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The first to fuel the fire

- Chanté Schatz

The first fuel that enabled human beings to land on the moon was harnessed right here in Africa. 

The first to fuel the fire


Border Cave © Lucinda Blackwell | Curiosity 15: #Energy ©

The history of fire is something of a smokescreen, as researchers have not been able to pinpoint the exact period in which it was first used. Nevertheless, its enduring power dating from millions of years ago has not gone unnoticed in the crevices of the Earth’s surface.

“The earliest evidence of fire in the literature is 1.6 million years ago and is recorded in a site in Kenya in the Turkana basin, although this is controversial, because not everybody accepts that date,” says Professor Francis Thackeray, a palaeoanthropologist in the Evolutionary Studies Institute (ESI) at Wits University.

Brain and burnt bones

One of the earliest discoveries of the use of controlled fire was made in the 1970s. That’s when palaeontologist Charles ‘Bob’ Brain excavated burnt bones in deposits thought to be about one million years old inside the Swartkrans cave located in the Cradle of Humankind, northwest of Johannesburg, South Africa.

“Brain was very meticulous. He studied bones that had been blackened and after chemical analysis found that the temperature of the fire was in the order of 700 degrees Celsius. You don’t get this kind of temperature from grass fires. A veld fire can be quick and burns at a relatively low temperature of about 200 degrees,” says Thackeray.

The presence and distribution of these burnt bones recovered from Member 3 in the cave was claimed to be the earliest direct evidence for use of fire by hominids on record.  

Flame-grilled fruits

Fire in prehistory was discovered in various cave systems in southern Africa including the Wonderwerk Cave in the Northern Cape, Klasies River in the Eastern Cape, as well as the Border Cave in KwaZulu-Natal. 

Professor Lyn Wadley in the ESI found the earliest example of fire used for cooking at the Border Cave, which was first occupied at least 227 000 years ago, although its earlier occupation has not yet been dated.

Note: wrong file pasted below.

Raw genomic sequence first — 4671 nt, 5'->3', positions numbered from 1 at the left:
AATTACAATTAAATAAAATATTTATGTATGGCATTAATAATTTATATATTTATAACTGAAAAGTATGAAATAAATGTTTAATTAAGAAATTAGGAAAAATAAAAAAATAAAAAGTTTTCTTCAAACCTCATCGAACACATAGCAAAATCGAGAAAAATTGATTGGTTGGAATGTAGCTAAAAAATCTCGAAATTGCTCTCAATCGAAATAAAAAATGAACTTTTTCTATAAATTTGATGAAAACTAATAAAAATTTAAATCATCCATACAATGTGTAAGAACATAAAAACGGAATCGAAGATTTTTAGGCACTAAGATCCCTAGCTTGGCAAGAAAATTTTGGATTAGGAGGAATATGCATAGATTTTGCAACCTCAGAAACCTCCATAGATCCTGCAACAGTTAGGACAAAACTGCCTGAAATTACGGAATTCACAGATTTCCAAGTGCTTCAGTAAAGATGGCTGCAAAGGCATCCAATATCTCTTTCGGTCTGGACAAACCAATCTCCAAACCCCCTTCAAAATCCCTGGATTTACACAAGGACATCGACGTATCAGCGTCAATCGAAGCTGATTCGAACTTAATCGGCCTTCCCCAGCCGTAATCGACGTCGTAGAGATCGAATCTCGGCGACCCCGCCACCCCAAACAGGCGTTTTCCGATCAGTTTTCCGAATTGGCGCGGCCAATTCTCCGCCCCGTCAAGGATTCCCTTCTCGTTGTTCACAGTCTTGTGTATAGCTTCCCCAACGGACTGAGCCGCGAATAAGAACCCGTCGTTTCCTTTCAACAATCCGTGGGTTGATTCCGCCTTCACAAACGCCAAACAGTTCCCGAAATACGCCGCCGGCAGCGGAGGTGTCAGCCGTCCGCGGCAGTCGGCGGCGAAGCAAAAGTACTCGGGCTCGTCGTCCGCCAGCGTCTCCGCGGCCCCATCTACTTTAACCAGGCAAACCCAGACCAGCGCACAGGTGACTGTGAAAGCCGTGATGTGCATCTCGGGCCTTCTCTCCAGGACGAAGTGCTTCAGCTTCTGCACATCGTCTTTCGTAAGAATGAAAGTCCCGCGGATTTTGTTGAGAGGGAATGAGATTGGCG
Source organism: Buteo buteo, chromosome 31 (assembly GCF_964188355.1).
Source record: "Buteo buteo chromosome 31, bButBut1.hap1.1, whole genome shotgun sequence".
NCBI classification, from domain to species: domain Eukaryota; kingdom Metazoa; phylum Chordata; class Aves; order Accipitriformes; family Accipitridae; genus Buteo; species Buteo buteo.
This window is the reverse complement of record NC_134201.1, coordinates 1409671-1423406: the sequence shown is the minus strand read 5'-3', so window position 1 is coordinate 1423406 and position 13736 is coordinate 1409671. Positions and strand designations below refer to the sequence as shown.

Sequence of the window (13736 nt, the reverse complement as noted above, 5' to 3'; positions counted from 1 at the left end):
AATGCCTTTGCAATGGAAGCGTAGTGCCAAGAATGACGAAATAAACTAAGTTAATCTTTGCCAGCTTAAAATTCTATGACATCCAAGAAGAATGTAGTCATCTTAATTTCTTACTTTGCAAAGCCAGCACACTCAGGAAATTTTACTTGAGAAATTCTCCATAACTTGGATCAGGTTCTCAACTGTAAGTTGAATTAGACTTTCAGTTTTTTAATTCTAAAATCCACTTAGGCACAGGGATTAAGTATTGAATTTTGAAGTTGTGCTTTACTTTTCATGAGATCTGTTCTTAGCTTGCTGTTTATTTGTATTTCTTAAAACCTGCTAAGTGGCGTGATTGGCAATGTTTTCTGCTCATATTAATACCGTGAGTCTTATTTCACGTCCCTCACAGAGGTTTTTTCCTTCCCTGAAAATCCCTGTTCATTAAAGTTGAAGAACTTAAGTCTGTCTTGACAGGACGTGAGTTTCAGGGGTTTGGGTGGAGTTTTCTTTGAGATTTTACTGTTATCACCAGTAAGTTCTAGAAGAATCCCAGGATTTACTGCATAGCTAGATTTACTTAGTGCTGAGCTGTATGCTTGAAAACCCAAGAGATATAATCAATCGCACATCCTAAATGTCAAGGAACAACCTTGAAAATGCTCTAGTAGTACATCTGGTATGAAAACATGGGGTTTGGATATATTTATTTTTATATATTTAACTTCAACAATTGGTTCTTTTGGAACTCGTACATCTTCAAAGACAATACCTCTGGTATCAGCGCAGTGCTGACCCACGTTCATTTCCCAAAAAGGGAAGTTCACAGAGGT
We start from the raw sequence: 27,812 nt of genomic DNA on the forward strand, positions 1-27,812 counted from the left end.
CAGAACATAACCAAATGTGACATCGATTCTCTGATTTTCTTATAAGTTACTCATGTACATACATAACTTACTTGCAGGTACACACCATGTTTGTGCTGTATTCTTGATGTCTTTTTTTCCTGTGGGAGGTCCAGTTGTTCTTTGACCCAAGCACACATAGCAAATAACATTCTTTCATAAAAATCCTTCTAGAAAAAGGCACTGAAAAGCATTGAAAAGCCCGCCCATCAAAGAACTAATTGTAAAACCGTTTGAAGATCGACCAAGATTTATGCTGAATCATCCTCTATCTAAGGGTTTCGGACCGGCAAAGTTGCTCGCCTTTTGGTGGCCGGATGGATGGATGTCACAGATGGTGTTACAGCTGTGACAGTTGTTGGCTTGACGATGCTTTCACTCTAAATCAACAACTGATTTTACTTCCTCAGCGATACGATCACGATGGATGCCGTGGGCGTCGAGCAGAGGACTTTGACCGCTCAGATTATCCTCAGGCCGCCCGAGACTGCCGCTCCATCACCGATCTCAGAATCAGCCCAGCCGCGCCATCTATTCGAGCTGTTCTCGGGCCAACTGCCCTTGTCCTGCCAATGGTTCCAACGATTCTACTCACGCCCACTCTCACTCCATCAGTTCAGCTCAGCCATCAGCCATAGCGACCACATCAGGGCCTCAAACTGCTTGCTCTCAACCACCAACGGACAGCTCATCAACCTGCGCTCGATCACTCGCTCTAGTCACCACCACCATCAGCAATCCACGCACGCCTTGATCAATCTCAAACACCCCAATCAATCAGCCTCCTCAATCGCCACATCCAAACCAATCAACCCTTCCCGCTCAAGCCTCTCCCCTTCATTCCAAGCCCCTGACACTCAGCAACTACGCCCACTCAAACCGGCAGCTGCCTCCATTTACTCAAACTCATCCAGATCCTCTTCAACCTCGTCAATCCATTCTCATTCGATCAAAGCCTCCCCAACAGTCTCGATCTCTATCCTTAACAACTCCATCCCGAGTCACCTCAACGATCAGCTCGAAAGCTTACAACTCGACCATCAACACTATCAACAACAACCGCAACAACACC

“Right from the beginning of human occupation in Border Cave, people were lighting fires and cooking meat. From about 170 000 years ago, people in Border Cave were also collecting edible Hypoxis rhizomes [underground stems of a genus of flowering plants] that were transported to the cave for cooking and sharing,” says Wadley. “This is the earliest known evidence anywhere of the cooking of plants, but of course the practice may have been earlier.”

Today, Homo sapiens is the only species that has been able fully to master fire. As Thackeray explains: “Without the controlled use of fire, it would not be possible to power a rocket. Without a rocket, it would not be possible to go to the moon. So, in a sense, the first small technological that led to the giant leap of lunar exploration, began here in South Africa.” 

  • Chanté Schatz is Multimedia Communications Officer for Wits University.
  • This article first appeared in Curiosity, a research magazine produced by Wits Communications and the Office of the Deputy Vice-Chancellor: Research and Innovation.
  • Read more in the 15th issue, themed: #Energy. We explore energy research into finding solutions for SA's energy crisis, illuminate energy needs of people with disabilities, address the energy and digital divide in an unequal society, and investigate the origins of fire control.